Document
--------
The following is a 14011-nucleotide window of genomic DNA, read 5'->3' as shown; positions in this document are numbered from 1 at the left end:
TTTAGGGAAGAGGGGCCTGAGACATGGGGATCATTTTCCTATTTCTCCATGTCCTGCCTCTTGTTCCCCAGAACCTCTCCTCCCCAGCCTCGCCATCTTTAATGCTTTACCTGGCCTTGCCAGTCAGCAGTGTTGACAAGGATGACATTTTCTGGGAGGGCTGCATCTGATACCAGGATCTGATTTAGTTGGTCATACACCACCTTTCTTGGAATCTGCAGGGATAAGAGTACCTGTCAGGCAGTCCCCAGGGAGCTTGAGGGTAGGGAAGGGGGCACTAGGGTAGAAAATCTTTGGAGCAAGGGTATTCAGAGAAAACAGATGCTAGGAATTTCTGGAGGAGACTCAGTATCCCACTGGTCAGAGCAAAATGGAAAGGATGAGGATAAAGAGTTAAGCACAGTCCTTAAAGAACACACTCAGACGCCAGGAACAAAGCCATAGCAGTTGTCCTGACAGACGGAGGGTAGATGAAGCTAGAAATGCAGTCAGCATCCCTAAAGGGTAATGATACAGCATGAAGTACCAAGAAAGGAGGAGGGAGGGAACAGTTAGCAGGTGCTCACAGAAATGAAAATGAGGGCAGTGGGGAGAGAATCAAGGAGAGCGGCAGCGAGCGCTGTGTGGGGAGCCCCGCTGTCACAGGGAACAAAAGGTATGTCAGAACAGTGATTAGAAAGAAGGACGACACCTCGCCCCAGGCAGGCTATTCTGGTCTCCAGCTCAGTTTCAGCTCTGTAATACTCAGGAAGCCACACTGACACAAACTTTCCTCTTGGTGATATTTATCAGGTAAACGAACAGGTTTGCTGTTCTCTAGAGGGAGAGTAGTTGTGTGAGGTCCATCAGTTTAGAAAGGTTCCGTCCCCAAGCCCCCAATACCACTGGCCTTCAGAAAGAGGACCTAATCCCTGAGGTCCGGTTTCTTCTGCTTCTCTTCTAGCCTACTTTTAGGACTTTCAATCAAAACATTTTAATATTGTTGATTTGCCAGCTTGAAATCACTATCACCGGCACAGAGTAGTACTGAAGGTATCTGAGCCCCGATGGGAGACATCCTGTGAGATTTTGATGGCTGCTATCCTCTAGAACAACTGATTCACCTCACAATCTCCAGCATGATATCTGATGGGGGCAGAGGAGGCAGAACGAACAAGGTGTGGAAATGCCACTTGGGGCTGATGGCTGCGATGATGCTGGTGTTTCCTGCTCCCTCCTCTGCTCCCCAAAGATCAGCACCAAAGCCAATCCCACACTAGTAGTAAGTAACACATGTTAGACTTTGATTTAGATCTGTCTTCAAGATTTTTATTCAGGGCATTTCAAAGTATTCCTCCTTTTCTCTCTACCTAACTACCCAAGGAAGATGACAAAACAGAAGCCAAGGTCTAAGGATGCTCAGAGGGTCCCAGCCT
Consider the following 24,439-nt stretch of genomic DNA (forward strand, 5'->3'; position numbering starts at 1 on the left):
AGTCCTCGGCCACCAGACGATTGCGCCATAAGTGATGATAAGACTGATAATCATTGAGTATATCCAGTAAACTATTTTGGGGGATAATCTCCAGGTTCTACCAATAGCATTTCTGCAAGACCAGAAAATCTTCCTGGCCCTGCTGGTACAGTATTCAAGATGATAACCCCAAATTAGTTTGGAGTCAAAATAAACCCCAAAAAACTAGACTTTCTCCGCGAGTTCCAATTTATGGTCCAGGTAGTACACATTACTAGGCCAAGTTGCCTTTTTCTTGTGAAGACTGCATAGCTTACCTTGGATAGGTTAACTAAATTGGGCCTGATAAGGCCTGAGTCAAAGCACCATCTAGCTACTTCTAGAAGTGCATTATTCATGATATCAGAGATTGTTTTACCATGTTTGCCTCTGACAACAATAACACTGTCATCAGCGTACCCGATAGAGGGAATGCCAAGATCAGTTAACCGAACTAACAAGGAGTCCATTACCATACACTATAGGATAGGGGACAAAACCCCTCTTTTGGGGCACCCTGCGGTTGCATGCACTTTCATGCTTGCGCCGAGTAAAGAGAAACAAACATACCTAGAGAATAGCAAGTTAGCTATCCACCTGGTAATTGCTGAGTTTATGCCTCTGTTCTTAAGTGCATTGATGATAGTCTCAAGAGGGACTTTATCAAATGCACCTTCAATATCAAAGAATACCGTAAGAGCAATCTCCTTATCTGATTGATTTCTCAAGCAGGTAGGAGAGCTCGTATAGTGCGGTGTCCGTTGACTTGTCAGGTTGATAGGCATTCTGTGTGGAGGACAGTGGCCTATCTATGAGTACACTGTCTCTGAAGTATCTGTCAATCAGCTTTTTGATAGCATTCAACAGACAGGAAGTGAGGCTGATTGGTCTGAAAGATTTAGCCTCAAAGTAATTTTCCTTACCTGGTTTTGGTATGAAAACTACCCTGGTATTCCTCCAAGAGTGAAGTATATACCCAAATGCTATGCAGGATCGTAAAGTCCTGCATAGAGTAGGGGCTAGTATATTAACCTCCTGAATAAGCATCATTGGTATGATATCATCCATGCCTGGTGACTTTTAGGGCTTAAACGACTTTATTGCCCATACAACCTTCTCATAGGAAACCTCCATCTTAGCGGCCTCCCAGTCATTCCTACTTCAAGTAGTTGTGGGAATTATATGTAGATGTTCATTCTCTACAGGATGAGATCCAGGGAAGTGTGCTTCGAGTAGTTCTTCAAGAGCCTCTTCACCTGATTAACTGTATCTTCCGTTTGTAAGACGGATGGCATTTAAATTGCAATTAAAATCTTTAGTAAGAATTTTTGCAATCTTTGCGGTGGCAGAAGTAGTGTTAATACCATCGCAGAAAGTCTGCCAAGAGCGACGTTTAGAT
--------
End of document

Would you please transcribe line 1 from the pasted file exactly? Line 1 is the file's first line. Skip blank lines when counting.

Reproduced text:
The following is a 14011-nucleotide window of genomic DNA, read 5'->3' as shown; positions in this document are numbered from 1 at the left end: